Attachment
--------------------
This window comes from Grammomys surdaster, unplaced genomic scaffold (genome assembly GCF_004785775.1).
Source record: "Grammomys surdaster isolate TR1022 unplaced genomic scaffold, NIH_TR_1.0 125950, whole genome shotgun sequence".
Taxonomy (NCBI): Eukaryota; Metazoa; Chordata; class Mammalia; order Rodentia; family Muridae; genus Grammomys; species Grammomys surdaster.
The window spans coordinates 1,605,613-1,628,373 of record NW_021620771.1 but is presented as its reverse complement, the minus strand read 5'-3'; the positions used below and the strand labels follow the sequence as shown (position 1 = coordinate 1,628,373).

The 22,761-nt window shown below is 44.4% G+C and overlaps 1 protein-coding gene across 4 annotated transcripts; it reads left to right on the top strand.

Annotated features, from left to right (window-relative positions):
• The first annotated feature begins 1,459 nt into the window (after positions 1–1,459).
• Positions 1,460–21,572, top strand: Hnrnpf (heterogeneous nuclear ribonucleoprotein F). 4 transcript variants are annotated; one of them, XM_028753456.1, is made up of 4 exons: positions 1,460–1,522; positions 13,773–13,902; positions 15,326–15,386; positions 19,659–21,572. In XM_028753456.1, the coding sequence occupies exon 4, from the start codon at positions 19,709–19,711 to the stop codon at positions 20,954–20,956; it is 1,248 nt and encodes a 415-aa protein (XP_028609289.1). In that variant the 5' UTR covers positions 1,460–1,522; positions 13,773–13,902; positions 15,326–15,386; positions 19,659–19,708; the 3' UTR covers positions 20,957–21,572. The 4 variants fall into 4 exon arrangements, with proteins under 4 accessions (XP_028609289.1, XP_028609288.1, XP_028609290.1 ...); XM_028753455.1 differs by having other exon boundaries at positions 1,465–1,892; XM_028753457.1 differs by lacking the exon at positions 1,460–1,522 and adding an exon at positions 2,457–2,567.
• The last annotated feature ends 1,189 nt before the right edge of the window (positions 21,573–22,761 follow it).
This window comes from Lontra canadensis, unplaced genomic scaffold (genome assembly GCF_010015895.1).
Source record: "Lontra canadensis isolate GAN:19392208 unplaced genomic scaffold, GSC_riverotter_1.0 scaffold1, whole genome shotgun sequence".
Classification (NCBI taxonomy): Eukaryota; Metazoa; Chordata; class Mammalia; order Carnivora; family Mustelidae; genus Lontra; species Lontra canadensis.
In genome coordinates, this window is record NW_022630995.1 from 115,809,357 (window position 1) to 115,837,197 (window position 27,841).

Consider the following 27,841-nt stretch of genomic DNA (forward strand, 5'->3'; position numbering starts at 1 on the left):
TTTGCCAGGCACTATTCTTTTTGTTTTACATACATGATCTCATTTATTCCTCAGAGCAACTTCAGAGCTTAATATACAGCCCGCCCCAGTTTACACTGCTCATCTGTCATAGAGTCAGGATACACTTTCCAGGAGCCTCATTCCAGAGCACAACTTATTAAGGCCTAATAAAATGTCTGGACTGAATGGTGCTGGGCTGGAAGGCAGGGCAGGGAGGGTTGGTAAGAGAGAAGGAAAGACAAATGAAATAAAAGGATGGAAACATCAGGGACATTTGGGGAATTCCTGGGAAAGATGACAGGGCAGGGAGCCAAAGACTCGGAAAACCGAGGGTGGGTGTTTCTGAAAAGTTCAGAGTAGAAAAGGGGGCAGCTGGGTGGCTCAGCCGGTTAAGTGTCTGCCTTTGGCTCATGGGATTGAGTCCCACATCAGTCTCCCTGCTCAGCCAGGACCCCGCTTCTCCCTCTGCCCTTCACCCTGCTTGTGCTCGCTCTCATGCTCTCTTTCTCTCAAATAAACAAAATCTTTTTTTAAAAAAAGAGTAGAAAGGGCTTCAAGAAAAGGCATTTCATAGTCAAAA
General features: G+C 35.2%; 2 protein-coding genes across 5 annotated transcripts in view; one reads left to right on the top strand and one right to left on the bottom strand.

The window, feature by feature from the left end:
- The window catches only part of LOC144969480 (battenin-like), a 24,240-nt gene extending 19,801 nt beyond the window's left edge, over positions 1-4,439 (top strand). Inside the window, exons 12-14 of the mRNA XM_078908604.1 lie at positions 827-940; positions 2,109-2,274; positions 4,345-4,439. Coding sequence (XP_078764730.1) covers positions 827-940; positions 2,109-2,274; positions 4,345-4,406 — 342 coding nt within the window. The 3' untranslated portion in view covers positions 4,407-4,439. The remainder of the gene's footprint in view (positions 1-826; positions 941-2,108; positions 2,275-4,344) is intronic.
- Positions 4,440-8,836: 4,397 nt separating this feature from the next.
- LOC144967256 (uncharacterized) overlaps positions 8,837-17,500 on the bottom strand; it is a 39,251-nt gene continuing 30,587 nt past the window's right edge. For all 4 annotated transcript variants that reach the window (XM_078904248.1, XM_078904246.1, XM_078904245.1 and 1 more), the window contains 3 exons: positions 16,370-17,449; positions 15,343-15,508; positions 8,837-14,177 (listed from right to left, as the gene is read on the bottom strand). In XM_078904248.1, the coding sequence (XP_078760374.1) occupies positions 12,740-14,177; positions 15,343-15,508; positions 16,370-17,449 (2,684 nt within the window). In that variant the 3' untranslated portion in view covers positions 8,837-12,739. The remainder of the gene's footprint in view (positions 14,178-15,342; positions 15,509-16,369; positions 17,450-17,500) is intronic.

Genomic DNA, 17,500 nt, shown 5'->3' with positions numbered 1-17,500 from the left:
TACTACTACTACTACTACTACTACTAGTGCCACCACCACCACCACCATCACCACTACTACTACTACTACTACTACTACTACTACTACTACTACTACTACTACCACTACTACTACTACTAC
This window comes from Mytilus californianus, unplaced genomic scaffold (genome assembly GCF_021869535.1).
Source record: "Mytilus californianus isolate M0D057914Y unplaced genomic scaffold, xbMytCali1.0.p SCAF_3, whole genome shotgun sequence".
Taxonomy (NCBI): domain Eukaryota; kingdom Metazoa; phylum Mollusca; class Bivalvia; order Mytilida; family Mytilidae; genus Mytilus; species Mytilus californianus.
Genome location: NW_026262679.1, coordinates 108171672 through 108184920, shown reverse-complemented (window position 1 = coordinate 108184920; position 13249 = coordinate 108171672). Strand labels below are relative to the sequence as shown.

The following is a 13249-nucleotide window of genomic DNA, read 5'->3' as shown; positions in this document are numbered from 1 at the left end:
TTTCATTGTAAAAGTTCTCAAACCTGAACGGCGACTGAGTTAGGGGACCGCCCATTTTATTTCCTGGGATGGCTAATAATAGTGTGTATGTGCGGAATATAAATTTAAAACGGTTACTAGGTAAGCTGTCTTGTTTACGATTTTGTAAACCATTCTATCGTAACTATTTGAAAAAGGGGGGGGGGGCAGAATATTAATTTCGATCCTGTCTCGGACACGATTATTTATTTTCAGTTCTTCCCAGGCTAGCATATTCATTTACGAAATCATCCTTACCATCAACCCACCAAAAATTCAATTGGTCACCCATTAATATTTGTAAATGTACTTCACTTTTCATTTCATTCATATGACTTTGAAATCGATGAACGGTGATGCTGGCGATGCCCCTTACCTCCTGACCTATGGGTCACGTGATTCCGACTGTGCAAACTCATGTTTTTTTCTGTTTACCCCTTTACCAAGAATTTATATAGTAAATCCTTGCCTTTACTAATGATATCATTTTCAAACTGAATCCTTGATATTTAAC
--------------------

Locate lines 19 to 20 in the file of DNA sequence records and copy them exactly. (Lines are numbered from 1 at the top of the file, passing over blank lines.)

- Positions 4,440-8,836: 4,397 nt separating this feature from the next.
- LOC144967256 (uncharacterized) overlaps positions 8,837-17,500 on the bottom strand; it is a 39,251-nt gene continuing 30,587 nt past the window's right edge. For all 4 annotated transcript variants that reach the window (XM_078904248.1, XM_078904246.1, XM_078904245.1 and 1 more), the window contains 3 exons: positions 16,370-17,449; positions 15,343-15,508; positions 8,837-14,177 (listed from right to left, as the gene is read on the bottom strand). In XM_078904248.1, the coding sequence (XP_078760374.1) occupies positions 12,740-14,177; positions 15,343-15,508; positions 16,370-17,449 (2,684 nt within the window). In that variant the 3' untranslated portion in view covers positions 8,837-12,739. The remainder of the gene's footprint in view (positions 14,178-15,342; positions 15,509-16,369; positions 17,450-17,500) is intronic.